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http://dx.doi.org/10.3389/fmicb.2017.00067DOI Listing
http://www.ncbi.nlm.nih.gov/pmc/articles/PMC5281551PMC
January 2017

Mannoside recognition and degradation by bacteria.

Biol Rev Camb Philos Soc 2017 Nov 20;92(4):1969-1990. Epub 2016 Dec 20.

LISBP, Université de Toulouse, CNRS, INRA, INSA, 31077, Toulouse, France.

Mannosides constitute a vast group of glycans widely distributed in nature. Produced by almost all organisms, these carbohydrates are involved in numerous cellular processes, such as cell structuration, protein maturation and signalling, mediation of protein-protein interactions and cell recognition. The ubiquitous presence of mannosides in the environment means they are a reliable source of carbon and energy for bacteria, which have developed complex strategies to harvest them. This review focuses on the various mannosides that can be found in nature and details their structure. It underlines their involvement in cellular interactions and finally describes the latest discoveries regarding the catalytic machinery and metabolic pathways that bacteria have developed to metabolize them.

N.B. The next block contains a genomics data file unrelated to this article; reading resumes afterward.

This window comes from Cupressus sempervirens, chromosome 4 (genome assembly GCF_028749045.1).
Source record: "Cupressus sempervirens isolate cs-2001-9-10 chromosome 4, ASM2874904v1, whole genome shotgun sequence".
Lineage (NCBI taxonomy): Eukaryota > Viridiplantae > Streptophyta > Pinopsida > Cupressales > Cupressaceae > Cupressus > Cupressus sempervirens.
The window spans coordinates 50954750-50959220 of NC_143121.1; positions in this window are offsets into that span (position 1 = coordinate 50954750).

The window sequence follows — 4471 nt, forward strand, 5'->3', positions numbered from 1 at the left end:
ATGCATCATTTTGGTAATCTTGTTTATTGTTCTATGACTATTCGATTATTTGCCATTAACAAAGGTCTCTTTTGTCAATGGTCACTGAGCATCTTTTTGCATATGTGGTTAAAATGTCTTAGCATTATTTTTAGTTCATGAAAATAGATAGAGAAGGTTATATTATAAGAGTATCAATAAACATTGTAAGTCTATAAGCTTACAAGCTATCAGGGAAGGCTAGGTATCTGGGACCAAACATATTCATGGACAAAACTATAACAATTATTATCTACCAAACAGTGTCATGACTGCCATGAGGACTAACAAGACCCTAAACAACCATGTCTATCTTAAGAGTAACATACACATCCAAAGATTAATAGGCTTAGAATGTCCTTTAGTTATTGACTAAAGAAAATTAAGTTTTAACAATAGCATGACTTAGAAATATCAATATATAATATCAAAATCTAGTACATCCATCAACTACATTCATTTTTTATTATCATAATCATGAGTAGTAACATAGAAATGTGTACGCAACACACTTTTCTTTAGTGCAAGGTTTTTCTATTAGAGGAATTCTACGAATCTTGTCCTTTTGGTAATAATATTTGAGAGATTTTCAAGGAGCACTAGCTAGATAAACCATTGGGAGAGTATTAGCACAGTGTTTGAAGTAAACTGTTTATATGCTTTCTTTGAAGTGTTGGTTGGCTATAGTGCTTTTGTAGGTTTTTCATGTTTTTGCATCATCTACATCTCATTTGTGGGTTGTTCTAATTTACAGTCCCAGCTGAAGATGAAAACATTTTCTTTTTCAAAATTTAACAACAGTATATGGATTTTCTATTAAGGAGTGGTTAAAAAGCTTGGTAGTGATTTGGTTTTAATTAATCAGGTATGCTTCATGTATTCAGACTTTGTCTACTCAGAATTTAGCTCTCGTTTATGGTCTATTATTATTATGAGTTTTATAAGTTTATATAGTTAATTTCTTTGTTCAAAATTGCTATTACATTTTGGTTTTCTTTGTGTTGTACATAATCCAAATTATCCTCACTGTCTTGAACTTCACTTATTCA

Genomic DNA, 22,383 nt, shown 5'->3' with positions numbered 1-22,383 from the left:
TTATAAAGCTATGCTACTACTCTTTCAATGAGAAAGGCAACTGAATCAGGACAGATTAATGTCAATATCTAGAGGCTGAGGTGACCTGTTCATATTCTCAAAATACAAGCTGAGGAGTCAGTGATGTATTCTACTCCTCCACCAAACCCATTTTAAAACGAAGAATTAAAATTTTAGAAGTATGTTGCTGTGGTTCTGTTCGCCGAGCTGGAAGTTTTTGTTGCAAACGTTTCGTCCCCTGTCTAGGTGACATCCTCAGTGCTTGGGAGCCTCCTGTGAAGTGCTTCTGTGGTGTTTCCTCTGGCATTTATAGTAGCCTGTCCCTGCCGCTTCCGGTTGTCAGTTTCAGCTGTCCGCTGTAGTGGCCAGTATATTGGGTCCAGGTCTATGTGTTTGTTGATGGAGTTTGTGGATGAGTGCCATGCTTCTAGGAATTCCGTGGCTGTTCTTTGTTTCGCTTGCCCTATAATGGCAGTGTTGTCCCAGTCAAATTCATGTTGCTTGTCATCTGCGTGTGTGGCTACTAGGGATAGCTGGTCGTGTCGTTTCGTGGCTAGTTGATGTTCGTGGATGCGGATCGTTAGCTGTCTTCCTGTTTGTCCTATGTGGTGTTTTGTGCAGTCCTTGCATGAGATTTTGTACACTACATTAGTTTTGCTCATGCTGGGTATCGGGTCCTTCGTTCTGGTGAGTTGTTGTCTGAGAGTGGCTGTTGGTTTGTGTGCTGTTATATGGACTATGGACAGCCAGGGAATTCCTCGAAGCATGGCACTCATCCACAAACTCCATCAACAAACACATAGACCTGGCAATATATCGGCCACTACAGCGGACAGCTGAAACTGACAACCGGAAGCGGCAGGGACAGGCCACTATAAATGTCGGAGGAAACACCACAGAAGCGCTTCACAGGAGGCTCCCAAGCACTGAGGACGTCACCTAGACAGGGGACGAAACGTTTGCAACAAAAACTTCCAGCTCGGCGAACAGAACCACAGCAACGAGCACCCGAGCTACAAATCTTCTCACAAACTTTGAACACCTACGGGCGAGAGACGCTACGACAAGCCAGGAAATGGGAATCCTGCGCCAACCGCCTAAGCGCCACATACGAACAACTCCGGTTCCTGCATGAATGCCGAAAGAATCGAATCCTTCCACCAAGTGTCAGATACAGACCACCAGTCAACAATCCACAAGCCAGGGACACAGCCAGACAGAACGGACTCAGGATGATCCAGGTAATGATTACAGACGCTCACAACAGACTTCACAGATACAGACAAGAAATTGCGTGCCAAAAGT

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http://dx.doi.org/10.1111/brv.12316DOI Listing
November 2017

Xylan degradation by the human gut Bacteroides xylanisolvens XB1A(T) involves two distinct gene clusters that are linked at the transcriptional level.

BMC Genomics 2016 05 4;17:326. Epub 2016 May 4.

Institut National de la recherche Agronomique (INRA), UR454 Microbiologie, Centre de Clermont-Ferrand-Theix, 63122, Saint-Genès-Champanelle, France.